There are numerous ways to manage minor anxiety yourself to enhance your emotional wellbeing. Below are three strategies you can try to deal the symptoms of anxiety:

Smile. Smile.–even even if you’re not feeling great, it can boost endorphins, which can reduce anxiety by substituting it with peace and a feeling of good.2

Breathe. Deep breathing is a great method of easing anxiety. It also assists in getting oxygen to the brain, which can help you think more clearly.3

Journal. Journaling is a natural way to force yourself to take a step back and sort through your thoughts which can be causing anxiety. Journaling can aid you to identify your negative patterns of thinking that will aid you in finding different ways to handle.

Whatever way you decide to go about it, you must be aware of situations that cause anxiety. Although avoiding them can give you some relief in the short-term, but they can be harmful in the long run..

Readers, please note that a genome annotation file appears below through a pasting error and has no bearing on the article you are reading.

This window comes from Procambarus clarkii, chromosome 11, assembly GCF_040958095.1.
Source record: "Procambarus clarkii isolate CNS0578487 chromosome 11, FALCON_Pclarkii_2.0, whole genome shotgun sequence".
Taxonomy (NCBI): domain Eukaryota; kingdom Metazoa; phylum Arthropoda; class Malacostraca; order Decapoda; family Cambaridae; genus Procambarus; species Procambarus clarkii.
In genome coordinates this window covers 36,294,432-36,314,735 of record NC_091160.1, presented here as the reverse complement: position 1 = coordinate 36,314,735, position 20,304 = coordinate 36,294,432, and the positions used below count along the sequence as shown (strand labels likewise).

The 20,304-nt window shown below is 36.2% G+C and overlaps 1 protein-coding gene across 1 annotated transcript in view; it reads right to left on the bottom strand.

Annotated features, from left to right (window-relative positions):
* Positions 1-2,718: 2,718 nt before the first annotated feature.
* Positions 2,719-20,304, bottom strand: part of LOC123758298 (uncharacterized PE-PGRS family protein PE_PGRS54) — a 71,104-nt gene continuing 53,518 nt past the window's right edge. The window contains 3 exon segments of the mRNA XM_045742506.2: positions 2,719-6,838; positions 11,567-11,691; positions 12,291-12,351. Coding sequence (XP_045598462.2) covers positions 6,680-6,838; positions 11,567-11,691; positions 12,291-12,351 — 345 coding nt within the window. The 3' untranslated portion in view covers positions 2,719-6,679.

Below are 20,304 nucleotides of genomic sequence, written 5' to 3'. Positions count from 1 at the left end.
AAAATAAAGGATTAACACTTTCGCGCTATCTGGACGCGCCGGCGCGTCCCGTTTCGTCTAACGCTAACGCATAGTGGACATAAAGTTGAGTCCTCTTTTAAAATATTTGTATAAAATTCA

Simple Ways to Cope With Anxiety

How to Know If You Have an Anxiety Disorder

If your anxiety is overwhelming that you’re having a hard time to deal with it, you may be suffering from anxiety-related disorders.

Anxiety can be the result of many conditions, including:

GAD, also known as generalized anxiety disorders (GAD)

The panic disorder

Anxiety disorder that causes separation

SAD is a form of social anxiety disorder (SAD)

A disorder that is correlated with phobias (such as agoraphobia or specific phobias)

Each condition presents its unique symptoms. Each anxiety disorder causes anxiety, fear or worry that may affect your daily routine.

What Are Anxiety Disorders?

In the event that you, or someone who is close to you has anxiety issues, contact us for assistance via the Substance Abuse and Mental Health Services Administration (SAMHSA) National Helpline by dialing 1-800-662-4357. You can learn more about the services available to help and treatment in your area.

For more resources on mental health, look up the National Helpline Database.

A Word From Verywell

It’s common to feel nervous but not all the times. If symptoms evident in your daily life in a serious manner, then you may have an anxiety problem.

It is vital to talk with a mental health professional to confirm the diagnosis. They can help you identify what is the best treatment plan to manage anxiety.